We Departed From Kea At Eight O'clock, And About A Mile To The
Westward Observed On The Bank Of The River A Great Number Of Earthen
Jars Piled Up Together.
They were very neatly formed, but not
glazed, and were evidently of that sort of pottery which is
manufactured at Downie (a town to the west of Timbuctoo), and sold
to great advantage in different parts of Bambarra.
As we approached
towards the jars my companion plucked up a large handful of herbage,
and threw it upon them, making signs for me to do the same, which I
did. He then, with great seriousness told me that these jars
belonged to some supernatural power; that they were found in their
present situation about two years ago; and as no person had claimed
them, every traveller as he passed them, from respect to the
invisible proprietor, threw some grass, or the branch of a tree,
upon the heap, to defend the jars from the rain.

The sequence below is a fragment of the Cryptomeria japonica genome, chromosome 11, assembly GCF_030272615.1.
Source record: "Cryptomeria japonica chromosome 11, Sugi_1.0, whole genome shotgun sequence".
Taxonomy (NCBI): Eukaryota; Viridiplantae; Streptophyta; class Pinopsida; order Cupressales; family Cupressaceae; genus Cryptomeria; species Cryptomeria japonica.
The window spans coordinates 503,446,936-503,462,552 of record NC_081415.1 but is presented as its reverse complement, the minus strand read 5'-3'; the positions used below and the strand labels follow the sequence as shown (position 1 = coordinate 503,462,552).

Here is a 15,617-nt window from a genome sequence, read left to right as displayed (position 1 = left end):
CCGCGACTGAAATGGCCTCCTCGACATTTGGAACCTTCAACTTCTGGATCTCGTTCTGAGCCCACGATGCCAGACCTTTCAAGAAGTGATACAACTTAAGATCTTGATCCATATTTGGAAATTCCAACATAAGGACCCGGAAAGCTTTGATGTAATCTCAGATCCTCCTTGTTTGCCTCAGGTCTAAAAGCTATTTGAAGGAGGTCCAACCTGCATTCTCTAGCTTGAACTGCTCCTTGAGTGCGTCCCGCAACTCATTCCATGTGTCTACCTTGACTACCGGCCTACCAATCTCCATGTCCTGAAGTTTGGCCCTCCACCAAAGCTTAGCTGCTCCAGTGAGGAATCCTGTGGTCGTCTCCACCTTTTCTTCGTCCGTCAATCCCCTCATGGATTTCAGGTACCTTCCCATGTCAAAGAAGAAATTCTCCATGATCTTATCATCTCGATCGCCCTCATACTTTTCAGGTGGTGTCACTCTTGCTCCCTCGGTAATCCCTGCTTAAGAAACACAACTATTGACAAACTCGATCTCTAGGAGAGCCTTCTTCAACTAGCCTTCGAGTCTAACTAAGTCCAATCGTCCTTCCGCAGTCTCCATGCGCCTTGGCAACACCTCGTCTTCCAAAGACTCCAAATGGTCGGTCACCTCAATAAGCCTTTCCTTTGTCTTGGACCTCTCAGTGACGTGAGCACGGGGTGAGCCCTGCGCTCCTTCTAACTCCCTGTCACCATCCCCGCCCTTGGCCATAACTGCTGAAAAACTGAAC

Thus conversing, we travelled in the most friendly manner, until
unfortunately we perceived the footsteps of a lion, quite fresh in
the mud, near the river-side. My companion now proceeded with great
circumspection; and at last, coming to some thick underwood, he
insisted that I should walk before him. I endeavoured to excuse
myself, by alleging that I did not know the road; but he obstinately
persisted, and, after a few high words and menacing looks, threw
down the saddle and went away. This very much disconcerted me; but
as I had given up all hopes of obtaining a horse, I could not think
of encumbering myself with the saddle, and, taking off the stirrups
and girths, I threw the saddle into the river.
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